In addition, the phrase “as may be,” modifying the word “compact,” permits consideration of other recognized factors that inherently are included within the constitutional standards governing the reapportionment process, although not expressly articulated as a separate requirement in the constitution.   See Johnson, at 27–28.   These factors were identified by this Court in Preisler v. Doherty, 365 Mo. 460, 284 S.W.2d 427 (1955), Preisler v. Hearnes, 362 S.W.2d 552 (Mo. banc 1962), and Preisler v. Kirkpatrick, 528 S.W.2d 422.   In Doherty, this Court distinguished the process of city officers dividing St. Louis into districts from the process of redistricting the state because “it is obvious that it is much easier for them to make compact districts than for a legislature or commission restricted to county lines (or following town, ward or other district lines)․” 284 S.W.2d at 432.   In Hearnes, a case challenging congressional districts, this Court stated that:

[C]ounties are important governmental units, in which the people are accustomed to working together.   Therefore, it has always been the policy of this state, in creating districts of more than one county (congressional, judicial or senatorial) to have them composed of entire counties․ We must hold that it was proper for the legislature to follow this policy.   In fact, to do otherwise could lead to the most vicious kind of gerrymander.   The only departure therefrom in the 1961 Act was in our two largest cities, St. Louis and Kansas City․ Urban conditions may justify this treatment.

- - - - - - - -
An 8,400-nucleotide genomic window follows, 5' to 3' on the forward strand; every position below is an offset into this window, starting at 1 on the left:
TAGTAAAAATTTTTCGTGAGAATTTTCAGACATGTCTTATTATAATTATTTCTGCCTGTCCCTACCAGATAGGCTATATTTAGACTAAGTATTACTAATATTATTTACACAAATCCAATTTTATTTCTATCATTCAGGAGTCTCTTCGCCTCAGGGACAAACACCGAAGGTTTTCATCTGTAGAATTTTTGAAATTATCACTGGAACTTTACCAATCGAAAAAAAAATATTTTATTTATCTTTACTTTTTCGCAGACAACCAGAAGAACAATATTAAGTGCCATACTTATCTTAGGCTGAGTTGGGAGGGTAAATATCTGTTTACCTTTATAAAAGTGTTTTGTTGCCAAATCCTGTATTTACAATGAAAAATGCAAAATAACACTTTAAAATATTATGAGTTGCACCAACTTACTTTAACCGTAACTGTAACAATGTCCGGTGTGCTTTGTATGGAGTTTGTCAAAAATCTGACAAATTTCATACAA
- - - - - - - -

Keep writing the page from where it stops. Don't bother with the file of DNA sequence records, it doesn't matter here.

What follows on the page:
362 S.W.2d at 556–57.   The Court also stated that “it is not improper to consider the precedents of allocation of counties to existing districts in deciding the composition of new enlarged districts.”  Id. at 557.

Later, this Court in Preisler v. Kirkpatrick cited the United States Supreme Court in Reynolds v. Sims, 377 U.S. 533, 84 S.Ct. 1362, 12 L.Ed.2d 506 (1964), to recognize that “districting, without any regard for political subdivision or natural or historical boundary lines, may be little more than an open invitation to partisan gerrymandering.”  528 S.W.2d at 425 (internal quotations omitted).   This Court also recognized that population density may affect boundary lines, stating that “population density of the state is, of course, uneven and any effort to accomplish both the overriding objective of [population equality] and the preservation of county lines reasonably may be expected to result in the establishment of districts that are not esthetically pleasing models of geometric compactness.”  Id. at 426.

 As provided in these cases, the language used in the constitutional requirements implicitly permits consideration in the redistricting process of population density;  natural boundary lines;  the boundaries of political subdivisions, including counties,11 municipalities, and precincts;  and the historical boundary lines of prior redistricting maps.12  This Court recently affirmed the continued propriety of recognized, unenumerated factors in Pearson I. See 359 S.W.3d at 40 (recognizing the importance of preservation of “the integrity of the existing lines of our various political subdivisions,” despite not expressly stated as a separate consideration in the constitution).